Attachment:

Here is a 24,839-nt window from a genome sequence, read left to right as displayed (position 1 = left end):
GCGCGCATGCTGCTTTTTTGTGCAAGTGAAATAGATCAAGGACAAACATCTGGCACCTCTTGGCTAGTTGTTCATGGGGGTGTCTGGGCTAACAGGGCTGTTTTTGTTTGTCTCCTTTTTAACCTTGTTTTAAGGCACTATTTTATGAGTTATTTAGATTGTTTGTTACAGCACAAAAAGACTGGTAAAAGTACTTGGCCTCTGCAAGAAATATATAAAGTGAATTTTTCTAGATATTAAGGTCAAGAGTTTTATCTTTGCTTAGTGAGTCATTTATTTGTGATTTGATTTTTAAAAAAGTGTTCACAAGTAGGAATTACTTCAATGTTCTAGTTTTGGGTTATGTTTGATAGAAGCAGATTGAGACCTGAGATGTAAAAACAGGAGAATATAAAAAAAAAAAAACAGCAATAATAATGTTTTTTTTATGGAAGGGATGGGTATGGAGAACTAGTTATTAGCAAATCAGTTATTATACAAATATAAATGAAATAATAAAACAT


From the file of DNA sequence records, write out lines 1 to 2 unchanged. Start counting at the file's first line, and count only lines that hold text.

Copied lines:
Here is a 24,839-nt window from a genome sequence, read left to right as displayed (position 1 = left end):
GCGCGCATGCTGCTTTTTTGTGCAAGTGAAATAGATCAAGGACAAACATCTGGCACCTCTTGGCTAGTTGTTCATGGGGGTGTCTGGGCTAACAGGGCTGTTTTTGTTTGTCTCCTTTTTAACCTTGTTTTAAGGCACTATTTTATGAGTTATTTAGATTGTTTGTTACAGCACAAAAAGACTGGTAAAAGTACTTGGCCTCTGCAAGAAATATATAAAGTGAATTTTTCTAGATATTAAGGTCAAGAGTTTTATCTTTGCTTAGTGAGTCATTTATTTGTGATTTGATTTTTAAAAAAGTGTTCACAAGTAGGAATTACTTCAATGTTCTAGTTTTGGGTTATGTTTGATAGAAGCAGATTGAGACCTGAGATGTAAAAACAGGAGAATATAAAAAAAAAAAAACAGCAATAATAATGTTTTTTTTATGGAAGGGATGGGTATGGAGAACTAGTTATTAGCAAATCAGTTATTATACAAATATAAATGAAATAATAAAACAT